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Don’t Wait Until It’s Too Late

Whatever your excuse is…get over it and call that person who you haven’t talked to in a while.  Write a quick email to check in.  Send a text with a funny joke and a few emojis.  Sit down and write a heartfelt letter.  Whatever works for you and your relationship, just do it. Don’t wait until it’s too late.


This past weekend I lost someone very dear to me.  She was my mentor, my truth-teller, my 2nd mother.  Lee Blumer was a New York City icon and I had the privilege of sitting by her side for 3+ years planning events at New York’s #1 nightclub, crobar.  We threw political fundraisers, concerts, giant cocktail parties, lavish dinners and more!  We worked hard and had a blast doing it.  She taught me to be true to myself, to stand up for my beliefs, follow my heart and how to throw a damn good event.  We often joked that we shared a brain.  She was the creative genius, the personality, and I was the number cruncher, the detail girl.  We worked so seamlessly together.  More importantly, she showed me how to love life and enjoy everything it has to offer.       

Lee and the Mermaids

After a 20 year battle with breast cancer, she couldn’t fight anymore and I had no idea.  I hadn’t picked up the phone in quite sometime to check in.  She was in my thoughts often, but I hadn’t made that extra effort.  I’ve been so wrapped up in my own life…travel, health problems, babies, job dissatisfaction…that I had forgotten about the people who matter. I had a ton of excuses and none of them matter.  I regret not taking the time to see how she was doing and tell her what she means to me.  To tell her that I finally decided to take the leap of faith and go out on my own…something I NEVER would’ve done without her. I’m sad I will never hear her laugh again or the pride in her voice when she talks about her son.  I will never again hear her views on life, love and politics.  


While life will never be the same, I am and will be forever grateful for having had that presence in my life.  That strong woman who stood by her convictions.  She had the BEST stories about creating Woodstock and working on some of the largest concerts and events over the decades.  She supported everyone without judgement and that is SO RARE in life.  If I can only be a fraction of the person Lee was, I will do great things.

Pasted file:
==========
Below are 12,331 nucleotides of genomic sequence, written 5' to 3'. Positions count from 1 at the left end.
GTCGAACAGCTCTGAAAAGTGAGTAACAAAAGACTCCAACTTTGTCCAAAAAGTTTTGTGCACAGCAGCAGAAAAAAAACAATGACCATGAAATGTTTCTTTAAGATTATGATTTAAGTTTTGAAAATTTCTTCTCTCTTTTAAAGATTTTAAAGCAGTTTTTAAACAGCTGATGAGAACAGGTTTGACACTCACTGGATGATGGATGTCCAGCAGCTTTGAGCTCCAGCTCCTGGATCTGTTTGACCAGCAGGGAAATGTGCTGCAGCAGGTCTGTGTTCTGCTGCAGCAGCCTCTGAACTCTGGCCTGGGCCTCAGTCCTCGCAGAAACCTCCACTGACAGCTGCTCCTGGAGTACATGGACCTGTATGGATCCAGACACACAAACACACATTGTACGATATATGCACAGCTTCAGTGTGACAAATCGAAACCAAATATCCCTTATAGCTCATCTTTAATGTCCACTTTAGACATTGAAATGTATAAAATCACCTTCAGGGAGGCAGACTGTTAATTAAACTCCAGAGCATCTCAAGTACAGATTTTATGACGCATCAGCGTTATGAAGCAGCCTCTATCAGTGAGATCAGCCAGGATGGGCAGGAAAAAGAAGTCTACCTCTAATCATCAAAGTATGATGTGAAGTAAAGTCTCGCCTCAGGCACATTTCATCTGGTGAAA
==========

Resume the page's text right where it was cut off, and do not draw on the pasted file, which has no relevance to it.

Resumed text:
So do it before it’s to late.  Put your grudges aside and stop making excuses…reach out to those people that matter.  Tell them why you love them and what they mean to you. Support each other, be strong together.  Don’t have my regrets…I know I won’t have them again.

I implore everyone to read this great article on Lee from 2004 when we threw a huge election night party.  It’s a great look at the passion she had to make the world a better place.


I love you Lee and I miss you everyday.  Thank you for being the greatest influence anyone could hope for in their life. It was truly my privilege to know you and love you.

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3 Responses to Don’t Wait Until It’s Too Late

  1. […] weekend after I learned of Lee’s passing I needed to get out of the house and I knew a good walk in the woods would help to clear my head. […]

  2. I just went to Lee’s Facebook page today. I was wondering why I haven’t heard from her in the past couple of years and what she was up to. I was stunned to find out that she died last year. She was a great lady. I worked with her when I was throwing the Kerry Core event at Crobar for the 2004 election. (It was a nightmare for me, as a colleague sabotaged the guest list by deleting hundreds of names, so I had hundreds of angry attendees upset that they had to give their credit card numbers, again, just in case.)

    I invited Lee to a thank you party that Kerry threw for campaign workers (because she had been so helpful to us). While there, I introduced her to Max Weinberg (who had also helped). She said to Max, “Wait a minute. I know you.” I said, “Yes, Max is the drummer for Springsteen.” Lee said, “No, I KNOW you. We met during the Amnesty International concert.” Max remembered her and they began telling great stories about that event.

    Lee and I stayed in touch and she invited me to other events at Crobar and I went, basically just to see her and to catch-up. She had such great stories, an intelligent mind and a good heart. It was a privilege to have known her. We worked together during the campaign and then only saw each other when I went to Crobar. I regret that I never invited her to lunch. She was a great lady.

  3. I didn’t realized she had passed. My heart is broken. Im in north Carolina now and when I went to send her a happy birthday , is when I realized she had passed. She too was my mentor and friend.

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